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Gary Younge
Atheist contests 'under God' in US allegiance pledge

The challenge, which has been brought by a single father, has infuriated the whole of the United States Senate, President George Bush and the district court for eastern California.

But Michael Newdow has defied the criticism and will argue today that the phrase "one nation under God, indivisible, with liberty and justice for all," recited by American schoolchildren across the country, violates the separation of church and state.

With one of the most conservative judges removed from the case, after he publicly criticised the challenge before it appeared before him, Dr Newdow has a reasonable chance of success.

Children in public schools in nine western US states have already been barred from reciting the full pledge.

Dr Newdow, 50, filed the legal challenge four years ago on behalf of himself and his nine-year-old daughter, based on his status as a parent of a schoolchild who was forced to say the pledge every day.

The judge dismissed it in two paragraphs and Dr Newdow, who is a passionate atheist, appealed.

After legal wrangling, Dr Newdow was granted the right to present the case before a three-judge panel, which shocked the country when it ruled 2-1 in his favour in June 2002.

In February the court refused to reconsider its ruling, prompting the attorney general, John Ashcroft, to ask the supreme court to review the case. A few days later the US Senate voted in support of keeping the phrase "under God" by 99-0. President Bush has described the ruling as "ridiculous".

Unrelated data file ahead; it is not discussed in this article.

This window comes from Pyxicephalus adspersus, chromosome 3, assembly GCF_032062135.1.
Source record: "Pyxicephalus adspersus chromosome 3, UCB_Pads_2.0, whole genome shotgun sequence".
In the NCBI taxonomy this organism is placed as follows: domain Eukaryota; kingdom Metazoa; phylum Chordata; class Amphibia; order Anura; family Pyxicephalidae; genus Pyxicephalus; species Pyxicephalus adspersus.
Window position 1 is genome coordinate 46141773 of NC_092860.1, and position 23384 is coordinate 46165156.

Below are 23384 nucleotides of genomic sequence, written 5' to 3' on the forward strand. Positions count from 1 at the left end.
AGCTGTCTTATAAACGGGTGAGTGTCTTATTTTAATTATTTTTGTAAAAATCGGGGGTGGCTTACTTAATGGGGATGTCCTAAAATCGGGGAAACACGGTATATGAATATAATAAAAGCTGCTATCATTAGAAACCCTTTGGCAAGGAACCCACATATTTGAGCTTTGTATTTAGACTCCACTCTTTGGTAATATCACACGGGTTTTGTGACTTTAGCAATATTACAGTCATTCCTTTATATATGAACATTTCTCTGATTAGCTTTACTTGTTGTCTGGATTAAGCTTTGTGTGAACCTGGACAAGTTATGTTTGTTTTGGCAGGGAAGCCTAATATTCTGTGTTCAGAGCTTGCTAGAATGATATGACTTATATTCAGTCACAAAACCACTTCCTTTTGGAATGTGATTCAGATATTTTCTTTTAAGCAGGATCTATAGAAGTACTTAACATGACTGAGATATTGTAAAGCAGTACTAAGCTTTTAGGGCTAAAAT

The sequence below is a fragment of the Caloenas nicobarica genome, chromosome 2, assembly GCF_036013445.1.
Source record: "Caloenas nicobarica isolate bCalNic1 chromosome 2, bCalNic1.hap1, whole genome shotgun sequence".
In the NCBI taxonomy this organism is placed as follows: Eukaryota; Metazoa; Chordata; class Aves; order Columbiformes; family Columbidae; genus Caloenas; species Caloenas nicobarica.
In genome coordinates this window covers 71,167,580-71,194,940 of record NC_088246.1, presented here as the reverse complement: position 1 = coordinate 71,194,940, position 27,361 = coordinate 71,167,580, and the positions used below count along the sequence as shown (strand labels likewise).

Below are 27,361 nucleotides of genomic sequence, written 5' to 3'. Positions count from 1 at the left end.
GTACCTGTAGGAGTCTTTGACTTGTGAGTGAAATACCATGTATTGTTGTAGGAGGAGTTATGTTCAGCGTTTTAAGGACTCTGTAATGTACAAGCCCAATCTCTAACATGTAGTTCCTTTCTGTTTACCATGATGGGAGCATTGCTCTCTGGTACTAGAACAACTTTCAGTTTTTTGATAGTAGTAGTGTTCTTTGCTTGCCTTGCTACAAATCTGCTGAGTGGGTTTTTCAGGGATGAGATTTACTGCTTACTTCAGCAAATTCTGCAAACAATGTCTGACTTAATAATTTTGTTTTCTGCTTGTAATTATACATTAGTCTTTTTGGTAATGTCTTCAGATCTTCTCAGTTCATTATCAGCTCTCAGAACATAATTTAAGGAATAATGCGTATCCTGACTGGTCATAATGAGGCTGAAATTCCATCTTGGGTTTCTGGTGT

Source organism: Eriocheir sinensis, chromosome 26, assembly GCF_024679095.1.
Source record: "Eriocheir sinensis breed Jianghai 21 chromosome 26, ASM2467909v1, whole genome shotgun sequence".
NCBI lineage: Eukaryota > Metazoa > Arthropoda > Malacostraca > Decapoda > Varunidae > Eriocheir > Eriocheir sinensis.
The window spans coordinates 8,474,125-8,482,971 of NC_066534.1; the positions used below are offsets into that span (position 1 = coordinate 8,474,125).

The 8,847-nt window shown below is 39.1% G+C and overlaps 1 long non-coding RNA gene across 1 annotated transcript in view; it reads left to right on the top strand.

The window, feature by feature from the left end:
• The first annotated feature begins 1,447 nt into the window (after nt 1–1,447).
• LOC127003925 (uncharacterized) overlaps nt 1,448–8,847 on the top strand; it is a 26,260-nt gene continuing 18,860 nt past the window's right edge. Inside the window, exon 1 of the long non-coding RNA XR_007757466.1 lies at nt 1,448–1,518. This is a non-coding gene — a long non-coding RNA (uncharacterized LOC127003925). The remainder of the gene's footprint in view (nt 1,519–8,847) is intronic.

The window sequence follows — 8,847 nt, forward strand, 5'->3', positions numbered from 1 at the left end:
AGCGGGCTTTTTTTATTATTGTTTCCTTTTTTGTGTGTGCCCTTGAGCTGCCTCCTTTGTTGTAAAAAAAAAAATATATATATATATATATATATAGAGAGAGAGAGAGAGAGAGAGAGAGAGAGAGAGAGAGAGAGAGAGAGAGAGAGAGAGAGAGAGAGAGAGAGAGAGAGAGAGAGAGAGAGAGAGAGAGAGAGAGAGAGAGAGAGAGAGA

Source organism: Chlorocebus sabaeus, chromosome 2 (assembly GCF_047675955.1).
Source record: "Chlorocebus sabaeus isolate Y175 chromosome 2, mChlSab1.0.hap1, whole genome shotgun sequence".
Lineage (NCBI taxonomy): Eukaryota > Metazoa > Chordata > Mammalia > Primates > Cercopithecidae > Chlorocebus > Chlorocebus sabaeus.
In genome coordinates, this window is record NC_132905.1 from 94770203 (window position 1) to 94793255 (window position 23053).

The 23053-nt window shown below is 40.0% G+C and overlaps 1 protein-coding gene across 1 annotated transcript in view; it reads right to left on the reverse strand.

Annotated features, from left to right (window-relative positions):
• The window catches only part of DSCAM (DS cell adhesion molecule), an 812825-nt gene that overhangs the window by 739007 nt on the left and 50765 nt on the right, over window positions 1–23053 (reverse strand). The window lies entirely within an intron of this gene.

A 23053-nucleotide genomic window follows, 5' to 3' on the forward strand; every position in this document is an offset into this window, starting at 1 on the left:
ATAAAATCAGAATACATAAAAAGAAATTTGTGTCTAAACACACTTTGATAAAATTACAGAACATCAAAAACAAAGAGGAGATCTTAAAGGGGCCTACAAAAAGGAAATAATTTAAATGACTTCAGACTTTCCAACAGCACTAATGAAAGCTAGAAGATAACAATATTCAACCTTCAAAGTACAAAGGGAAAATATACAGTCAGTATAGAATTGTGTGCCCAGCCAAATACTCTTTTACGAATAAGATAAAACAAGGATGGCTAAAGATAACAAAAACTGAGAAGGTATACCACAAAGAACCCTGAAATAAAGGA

The pledge of allegiance was first written - without the phrase "under God" - in 1892 in Boston, and recited by schoolchildren, a tradition that continues today.

The pledge was endorsed by Congress in 1942, just after the US joined the second world war.

In 1954, at the height of McCarthyism, "under God" was added to distinguish the "inalienable" rights of US democracy from those of communist states, where rights were conferred on citizens.

"We will defend the ability of Americans to declare their patriotism through the time-honoured tradition of voluntarily reciting the pledge," said Mr Ashcroft.

One complication for Mr Newdow is his relationship with his former partner and the mother of the child, Sandra Banning, 44.

She says that their daughter, who cannot be named for legal reasons, is a regular church-goer who likes to lead her class in reciting the pledge and should not be included in the suit.

If the supreme court judges decide that his daughter's name should not be on the suit, the case could be dismissed.

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